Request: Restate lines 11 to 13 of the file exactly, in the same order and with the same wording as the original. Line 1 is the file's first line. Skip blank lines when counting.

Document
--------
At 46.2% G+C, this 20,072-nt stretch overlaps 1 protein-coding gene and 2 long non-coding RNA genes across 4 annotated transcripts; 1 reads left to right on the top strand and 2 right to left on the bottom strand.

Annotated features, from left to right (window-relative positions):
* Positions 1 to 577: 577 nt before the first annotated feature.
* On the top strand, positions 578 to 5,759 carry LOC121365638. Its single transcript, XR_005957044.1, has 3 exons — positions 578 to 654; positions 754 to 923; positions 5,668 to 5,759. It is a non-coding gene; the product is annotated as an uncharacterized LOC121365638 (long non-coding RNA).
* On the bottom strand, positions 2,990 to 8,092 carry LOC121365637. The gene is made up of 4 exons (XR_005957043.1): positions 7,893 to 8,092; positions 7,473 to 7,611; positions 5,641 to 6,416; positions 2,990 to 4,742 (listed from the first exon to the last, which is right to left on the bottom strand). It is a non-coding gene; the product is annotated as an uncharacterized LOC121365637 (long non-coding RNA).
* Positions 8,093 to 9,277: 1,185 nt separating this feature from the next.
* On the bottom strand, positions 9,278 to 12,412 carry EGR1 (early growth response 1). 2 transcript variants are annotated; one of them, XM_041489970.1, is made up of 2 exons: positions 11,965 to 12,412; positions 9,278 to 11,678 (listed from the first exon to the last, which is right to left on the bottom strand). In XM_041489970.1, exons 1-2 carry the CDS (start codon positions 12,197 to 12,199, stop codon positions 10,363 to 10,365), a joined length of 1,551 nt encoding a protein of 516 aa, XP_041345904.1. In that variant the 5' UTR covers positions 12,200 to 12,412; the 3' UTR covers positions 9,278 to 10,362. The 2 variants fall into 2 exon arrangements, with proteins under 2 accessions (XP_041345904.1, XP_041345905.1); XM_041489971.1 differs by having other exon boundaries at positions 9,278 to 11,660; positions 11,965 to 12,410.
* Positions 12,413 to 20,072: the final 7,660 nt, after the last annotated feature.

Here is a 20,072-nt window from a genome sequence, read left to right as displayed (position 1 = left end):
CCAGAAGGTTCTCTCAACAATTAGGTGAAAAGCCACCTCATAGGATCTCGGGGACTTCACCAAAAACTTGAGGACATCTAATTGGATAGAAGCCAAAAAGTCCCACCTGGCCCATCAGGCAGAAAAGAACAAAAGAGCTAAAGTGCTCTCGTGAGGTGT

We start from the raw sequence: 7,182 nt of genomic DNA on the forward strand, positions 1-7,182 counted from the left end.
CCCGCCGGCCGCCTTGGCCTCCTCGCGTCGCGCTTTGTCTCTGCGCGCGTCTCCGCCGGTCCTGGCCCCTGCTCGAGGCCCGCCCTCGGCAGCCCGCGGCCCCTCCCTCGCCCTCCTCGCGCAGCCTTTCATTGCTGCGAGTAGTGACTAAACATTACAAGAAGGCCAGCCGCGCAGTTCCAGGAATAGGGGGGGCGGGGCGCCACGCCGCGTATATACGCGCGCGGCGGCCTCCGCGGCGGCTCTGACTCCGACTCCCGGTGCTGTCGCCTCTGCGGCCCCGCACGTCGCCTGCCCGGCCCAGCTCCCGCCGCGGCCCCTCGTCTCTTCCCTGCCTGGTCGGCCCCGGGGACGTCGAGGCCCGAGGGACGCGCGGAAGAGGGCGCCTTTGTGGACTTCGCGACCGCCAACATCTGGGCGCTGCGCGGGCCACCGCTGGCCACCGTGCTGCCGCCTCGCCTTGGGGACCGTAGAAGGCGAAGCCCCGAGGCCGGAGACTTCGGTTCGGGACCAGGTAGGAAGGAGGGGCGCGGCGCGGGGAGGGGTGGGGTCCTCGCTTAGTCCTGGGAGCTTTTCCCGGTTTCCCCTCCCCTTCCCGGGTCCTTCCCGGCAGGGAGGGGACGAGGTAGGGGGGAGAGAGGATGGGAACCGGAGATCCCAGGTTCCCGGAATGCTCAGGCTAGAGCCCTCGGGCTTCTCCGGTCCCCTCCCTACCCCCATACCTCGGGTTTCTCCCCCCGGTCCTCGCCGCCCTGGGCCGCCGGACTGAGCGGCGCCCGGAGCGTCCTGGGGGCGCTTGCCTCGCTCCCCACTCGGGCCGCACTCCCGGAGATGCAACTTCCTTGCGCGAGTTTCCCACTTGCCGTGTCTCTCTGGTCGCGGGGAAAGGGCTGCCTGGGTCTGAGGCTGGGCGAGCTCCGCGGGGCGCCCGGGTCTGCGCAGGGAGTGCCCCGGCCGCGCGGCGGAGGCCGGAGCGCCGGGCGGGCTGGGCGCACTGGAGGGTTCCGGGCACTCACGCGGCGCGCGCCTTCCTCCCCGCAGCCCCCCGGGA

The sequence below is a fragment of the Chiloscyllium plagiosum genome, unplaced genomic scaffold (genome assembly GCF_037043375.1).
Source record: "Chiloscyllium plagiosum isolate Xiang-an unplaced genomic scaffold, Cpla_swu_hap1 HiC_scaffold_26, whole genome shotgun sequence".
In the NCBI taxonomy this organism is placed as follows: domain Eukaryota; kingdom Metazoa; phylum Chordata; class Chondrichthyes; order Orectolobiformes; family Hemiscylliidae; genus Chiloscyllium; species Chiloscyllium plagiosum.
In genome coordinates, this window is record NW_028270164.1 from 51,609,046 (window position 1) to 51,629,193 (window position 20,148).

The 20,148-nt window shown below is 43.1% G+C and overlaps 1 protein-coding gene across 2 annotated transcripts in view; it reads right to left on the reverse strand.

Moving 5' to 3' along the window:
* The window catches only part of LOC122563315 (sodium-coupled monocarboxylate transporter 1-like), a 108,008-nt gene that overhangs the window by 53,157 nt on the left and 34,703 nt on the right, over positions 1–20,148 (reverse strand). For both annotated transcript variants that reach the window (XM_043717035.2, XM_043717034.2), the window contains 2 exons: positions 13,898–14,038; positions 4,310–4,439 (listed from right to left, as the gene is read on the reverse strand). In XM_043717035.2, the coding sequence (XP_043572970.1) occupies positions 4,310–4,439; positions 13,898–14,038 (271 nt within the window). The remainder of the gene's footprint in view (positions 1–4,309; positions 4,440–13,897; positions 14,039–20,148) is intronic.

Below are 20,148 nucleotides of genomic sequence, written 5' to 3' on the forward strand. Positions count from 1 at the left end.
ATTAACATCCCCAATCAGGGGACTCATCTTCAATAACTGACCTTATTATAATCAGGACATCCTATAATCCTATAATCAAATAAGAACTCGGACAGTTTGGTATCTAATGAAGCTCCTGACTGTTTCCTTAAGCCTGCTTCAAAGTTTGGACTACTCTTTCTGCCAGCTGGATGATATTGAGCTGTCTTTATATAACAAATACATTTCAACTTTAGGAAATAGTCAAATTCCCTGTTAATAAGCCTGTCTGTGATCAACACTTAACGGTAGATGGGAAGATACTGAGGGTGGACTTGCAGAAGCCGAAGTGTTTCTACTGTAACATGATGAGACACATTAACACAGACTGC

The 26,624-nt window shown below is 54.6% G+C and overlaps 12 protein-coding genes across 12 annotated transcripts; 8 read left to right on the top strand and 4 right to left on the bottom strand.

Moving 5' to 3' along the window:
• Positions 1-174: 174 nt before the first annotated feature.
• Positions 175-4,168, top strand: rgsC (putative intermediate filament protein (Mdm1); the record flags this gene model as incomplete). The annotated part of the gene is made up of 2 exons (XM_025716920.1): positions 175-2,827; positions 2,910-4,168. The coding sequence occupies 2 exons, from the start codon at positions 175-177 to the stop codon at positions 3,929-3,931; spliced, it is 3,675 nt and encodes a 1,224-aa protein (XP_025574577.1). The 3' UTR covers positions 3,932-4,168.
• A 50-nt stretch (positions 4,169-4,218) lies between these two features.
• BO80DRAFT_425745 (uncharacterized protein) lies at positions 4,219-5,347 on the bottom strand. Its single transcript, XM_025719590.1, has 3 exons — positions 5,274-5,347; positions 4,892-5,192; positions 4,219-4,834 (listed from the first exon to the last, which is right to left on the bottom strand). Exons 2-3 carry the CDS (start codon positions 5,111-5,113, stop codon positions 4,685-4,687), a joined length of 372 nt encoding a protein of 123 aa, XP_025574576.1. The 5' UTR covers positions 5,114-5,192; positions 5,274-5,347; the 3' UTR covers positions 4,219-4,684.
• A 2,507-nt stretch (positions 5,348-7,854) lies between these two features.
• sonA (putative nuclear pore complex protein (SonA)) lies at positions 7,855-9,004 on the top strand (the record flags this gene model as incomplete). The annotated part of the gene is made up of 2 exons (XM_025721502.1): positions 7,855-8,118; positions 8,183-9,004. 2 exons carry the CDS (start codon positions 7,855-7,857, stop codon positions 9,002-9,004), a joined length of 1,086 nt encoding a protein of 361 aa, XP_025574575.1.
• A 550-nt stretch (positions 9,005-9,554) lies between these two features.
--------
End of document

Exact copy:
We start from the raw sequence: 7,182 nt of genomic DNA on the forward strand, positions 1-7,182 counted from the left end.
CCCGCCGGCCGCCTTGGCCTCCTCGCGTCGCGCTTTGTCTCTGCGCGCGTCTCCGCCGGTCCTGGCCCCTGCTCGAGGCCCGCCCTCGGCAGCCCGCGGCCCCTCCCTCGCCCTCCTCGCGCAGCCTTTCATTGCTGCGAGTAGTGACTAAACATTACAAGAAGGCCAGCCGCGCAGTTCCAGGAATAGGGGGGGCGGGGCGCCACGCCGCGTATATACGCGCGCGGCGGCCTCCGCGGCGGCTCTGACTCCGACTCCCGGTGCTGTCGCCTCTGCGGCCCCGCACGTCGCCTGCCCGGCCCAGCTCCCGCCGCGGCCCCTCGTCTCTTCCCTGCCTGGTCGGCCCCGGGGACGTCGAGGCCCGAGGGACGCGCGGAAGAGGGCGCCTTTGTGGACTTCGCGACCGCCAACATCTGGGCGCTGCGCGGGCCACCGCTGGCCACCGTGCTGCCGCCTCGCCTTGGGGACCGTAGAAGGCGAAGCCCCGAGGCCGGAGACTTCGGTTCGGGACCAGGTAGGAAGGAGGGGCGCGGCGCGGGGAGGGGTGGGGTCCTCGCTTAGTCCTGGGAGCTTTTCCCGGTTTCCCCTCCCCTTCCCGGGTCCTTCCCGGCAGGGAGGGGACGAGGTAGGGGGGAGAGAGGATGGGAACCGGAGATCCCAGGTTCCCGGAATGCTCAGGCTAGAGCCCTCGGGCTTCTCCGGTCCCCTCCCTACCCCCATACCTCGGGTTTCTCCCCCCGGTCCTCGCCGCCCTGGGCCGCCGGACTGAGCGGCGCCCGGAGCGTCCTGGGGGCGCTTGCCTCGCTCCCCACTCGGGCCGCACTCCCGGAGATGCAACTTCCTTGCGCGAGTTTCCCACTTGCCGTGTCTCTCTGGTCGCGGGGAAAGGGCTGCCTGGGTCTGAGGCTGGGCGAGCTCCGCGGGGCGCCCGGGTCTGCGCAGGGAGTGCCCCGGCCGCGCGGCGGAGGCCGGAGCGCCGGGCGGGCTGGGCGCACTGGAGGGTTCCGGGCACTCACGCGGCGCGCGCCTTCCTCCCCGCAGCCCCCCGGGA

The sequence below is a fragment of the Chiloscyllium plagiosum genome, unplaced genomic scaffold (genome assembly GCF_037043375.1).